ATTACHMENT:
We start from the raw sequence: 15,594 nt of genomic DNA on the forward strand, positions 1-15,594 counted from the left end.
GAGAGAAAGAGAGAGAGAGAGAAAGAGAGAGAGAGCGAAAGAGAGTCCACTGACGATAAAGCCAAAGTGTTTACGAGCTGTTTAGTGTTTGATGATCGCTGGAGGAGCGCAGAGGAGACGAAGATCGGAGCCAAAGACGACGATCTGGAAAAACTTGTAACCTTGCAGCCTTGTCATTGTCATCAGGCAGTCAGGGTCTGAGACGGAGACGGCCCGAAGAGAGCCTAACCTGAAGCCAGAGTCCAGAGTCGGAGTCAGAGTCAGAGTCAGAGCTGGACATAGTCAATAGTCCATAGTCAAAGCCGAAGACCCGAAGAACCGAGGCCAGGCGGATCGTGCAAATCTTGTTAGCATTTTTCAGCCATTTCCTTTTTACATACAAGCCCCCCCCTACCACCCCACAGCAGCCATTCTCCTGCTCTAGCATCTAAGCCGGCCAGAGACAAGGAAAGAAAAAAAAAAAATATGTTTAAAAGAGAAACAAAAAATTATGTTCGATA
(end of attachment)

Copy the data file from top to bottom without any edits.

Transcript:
We start from the raw sequence: 15,594 nt of genomic DNA on the forward strand, positions 1-15,594 counted from the left end.
GAGAGAAAGAGAGAGAGAGAGAAAGAGAGAGAGAGCGAAAGAGAGTCCACTGACGATAAAGCCAAAGTGTTTACGAGCTGTTTAGTGTTTGATGATCGCTGGAGGAGCGCAGAGGAGACGAAGATCGGAGCCAAAGACGACGATCTGGAAAAACTTGTAACCTTGCAGCCTTGTCATTGTCATCAGGCAGTCAGGGTCTGAGACGGAGACGGCCCGAAGAGAGCCTAACCTGAAGCCAGAGTCCAGAGTCGGAGTCAGAGTCAGAGTCAGAGCTGGACATAGTCAATAGTCCATAGTCAAAGCCGAAGACCCGAAGAACCGAGGCCAGGCGGATCGTGCAAATCTTGTTAGCATTTTTCAGCCATTTCCTTTTTACATACAAGCCCCCCCCTACCACCCCACAGCAGCCATTCTCCTGCTCTAGCATCTAAGCCGGCCAGAGACAAGGAAAGAAAAAAAAAAAATATGTTTAAAAGAGAAACAAAAAATTATGTTCGATA